Even these clouds were the only ones I noticed among hundreds of others within my view, and even then I only focused on the most brilliant among them for a few short moments before the sun, followed quickly by my eyes, shifted its gaze elsewhere.

Scattered thoughts

I am a lot of different things at once, and so are you. Since I don’t know you, and you don’t know me well enough to speak for me, I’ll speak of myself and hope you can understand. That’s the difficult thing – to be understood. Everything I am influences the way you hear me.

I’m an atheist ex-Mormon. To some, that fact brings an unexpected twinge of curiosity: “There must be a great story here.” Hours of friendly conversation follow. To others it brings genuine emotional pain, a feeling of loss, a felling that a friend is now an enemy, an ally now a critic: “Oh how and why did he do that? He was so faithful and strong.” To others–perhaps to the more insecure or controlling–it brings anger, and results in biting remarks most often unheard by me.

Religion, along with politics, is a topic where most people expect misunderstanding and conflict.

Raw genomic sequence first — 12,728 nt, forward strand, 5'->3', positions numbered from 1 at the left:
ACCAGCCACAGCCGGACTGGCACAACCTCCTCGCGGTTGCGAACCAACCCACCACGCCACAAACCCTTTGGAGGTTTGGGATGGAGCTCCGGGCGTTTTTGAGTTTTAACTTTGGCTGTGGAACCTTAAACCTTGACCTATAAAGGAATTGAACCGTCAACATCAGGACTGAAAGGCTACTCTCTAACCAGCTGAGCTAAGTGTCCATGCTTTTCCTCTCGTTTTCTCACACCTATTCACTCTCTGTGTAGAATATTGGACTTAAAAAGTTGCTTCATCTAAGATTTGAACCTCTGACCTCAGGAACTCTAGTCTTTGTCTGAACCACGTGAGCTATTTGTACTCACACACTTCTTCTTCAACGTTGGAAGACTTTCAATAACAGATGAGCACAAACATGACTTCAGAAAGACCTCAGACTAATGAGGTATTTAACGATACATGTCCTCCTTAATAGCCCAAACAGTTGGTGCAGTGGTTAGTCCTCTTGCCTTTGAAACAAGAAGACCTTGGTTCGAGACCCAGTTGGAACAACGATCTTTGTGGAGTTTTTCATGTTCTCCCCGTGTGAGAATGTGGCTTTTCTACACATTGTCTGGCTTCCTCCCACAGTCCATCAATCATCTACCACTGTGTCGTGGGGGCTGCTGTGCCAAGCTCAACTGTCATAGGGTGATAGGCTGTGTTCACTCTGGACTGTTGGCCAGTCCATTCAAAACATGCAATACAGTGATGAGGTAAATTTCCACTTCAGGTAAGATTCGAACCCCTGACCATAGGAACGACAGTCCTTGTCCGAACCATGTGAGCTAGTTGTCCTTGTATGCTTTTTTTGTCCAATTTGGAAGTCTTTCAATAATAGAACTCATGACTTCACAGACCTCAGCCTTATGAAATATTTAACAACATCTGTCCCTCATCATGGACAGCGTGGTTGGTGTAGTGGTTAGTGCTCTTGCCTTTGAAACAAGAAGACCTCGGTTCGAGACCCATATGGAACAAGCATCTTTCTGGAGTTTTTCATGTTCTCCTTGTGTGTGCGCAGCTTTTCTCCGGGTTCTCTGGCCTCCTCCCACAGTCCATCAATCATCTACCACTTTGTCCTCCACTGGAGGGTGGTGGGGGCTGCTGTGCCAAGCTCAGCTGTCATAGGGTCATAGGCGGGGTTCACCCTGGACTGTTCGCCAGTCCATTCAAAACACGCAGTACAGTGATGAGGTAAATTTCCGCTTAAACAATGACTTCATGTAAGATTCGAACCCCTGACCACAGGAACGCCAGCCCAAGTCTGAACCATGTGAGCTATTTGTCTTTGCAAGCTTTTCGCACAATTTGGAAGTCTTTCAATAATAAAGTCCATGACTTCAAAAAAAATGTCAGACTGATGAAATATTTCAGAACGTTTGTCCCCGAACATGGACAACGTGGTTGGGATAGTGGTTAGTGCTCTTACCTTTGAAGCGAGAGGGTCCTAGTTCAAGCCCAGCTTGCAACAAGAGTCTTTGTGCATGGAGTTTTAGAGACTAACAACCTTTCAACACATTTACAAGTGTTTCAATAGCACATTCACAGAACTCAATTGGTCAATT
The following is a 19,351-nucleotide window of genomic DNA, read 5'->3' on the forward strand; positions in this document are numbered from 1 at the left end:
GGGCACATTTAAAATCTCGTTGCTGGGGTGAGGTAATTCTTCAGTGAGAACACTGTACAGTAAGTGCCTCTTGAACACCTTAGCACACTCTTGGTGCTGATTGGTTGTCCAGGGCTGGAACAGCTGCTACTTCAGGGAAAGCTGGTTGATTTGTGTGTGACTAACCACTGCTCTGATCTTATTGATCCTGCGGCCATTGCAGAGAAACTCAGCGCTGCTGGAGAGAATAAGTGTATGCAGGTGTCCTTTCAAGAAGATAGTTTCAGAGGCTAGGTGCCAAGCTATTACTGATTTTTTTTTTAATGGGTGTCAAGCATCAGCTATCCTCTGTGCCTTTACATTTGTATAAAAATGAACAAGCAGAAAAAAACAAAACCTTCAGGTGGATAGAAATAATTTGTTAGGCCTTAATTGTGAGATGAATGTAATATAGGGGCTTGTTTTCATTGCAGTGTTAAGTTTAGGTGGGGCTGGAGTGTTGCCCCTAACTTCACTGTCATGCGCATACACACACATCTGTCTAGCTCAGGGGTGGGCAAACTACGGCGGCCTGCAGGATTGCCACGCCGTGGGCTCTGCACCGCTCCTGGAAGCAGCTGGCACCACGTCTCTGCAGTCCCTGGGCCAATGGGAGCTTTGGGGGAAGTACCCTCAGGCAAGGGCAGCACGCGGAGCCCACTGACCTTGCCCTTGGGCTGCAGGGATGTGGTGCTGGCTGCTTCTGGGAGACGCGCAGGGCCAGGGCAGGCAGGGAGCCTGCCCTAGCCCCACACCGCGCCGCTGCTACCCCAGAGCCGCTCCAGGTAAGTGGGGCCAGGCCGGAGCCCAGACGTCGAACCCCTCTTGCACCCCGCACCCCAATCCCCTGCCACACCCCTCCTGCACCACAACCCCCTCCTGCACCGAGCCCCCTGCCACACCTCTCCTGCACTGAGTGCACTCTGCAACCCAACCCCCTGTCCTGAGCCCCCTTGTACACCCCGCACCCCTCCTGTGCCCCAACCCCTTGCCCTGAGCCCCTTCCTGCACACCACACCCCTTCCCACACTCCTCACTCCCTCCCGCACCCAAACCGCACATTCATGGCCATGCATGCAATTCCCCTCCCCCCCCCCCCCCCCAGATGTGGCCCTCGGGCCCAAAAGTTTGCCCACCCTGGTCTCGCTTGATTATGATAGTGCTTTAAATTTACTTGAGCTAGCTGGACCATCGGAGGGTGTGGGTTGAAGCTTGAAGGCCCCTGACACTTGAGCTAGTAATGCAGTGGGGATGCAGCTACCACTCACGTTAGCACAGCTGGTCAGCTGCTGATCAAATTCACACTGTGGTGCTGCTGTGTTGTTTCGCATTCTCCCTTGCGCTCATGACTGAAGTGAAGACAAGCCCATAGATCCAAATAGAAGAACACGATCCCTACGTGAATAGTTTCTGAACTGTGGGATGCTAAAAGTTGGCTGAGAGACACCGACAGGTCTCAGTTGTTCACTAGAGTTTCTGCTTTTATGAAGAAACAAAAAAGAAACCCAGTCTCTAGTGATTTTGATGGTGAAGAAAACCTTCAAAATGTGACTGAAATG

I’m also philanthropist. You are too, most likely – it’s not an exclusive term reserved for the rich or the hipster, it’s just about doing good for other people. I write my honest thoughts about poverty and nonprofits in a way I hope is helpful and interesting. Most find this inspiring: “That’s awesome, I want to do something like that too.” Other people are, as surprising as this has been to me, sincerely offended. I ignored them until I realized they really believed the words they said about me, and then I lamented our inability to be heard correctly and recognized how oversensitive and callous our society is at the same time – ready to react defensively but excited to criticize when we can: “This racist, pampered, pretentious fool actually thinks he’s making a difference. This slum-tourist, this sheltered naive prick, this self-absorbed idiot.” Still others are defensive and distrustful. Within their vague responses I hear what they mean to say: “Would you please just not ask as many questions or discuss our programs so openly? You might mess something up.”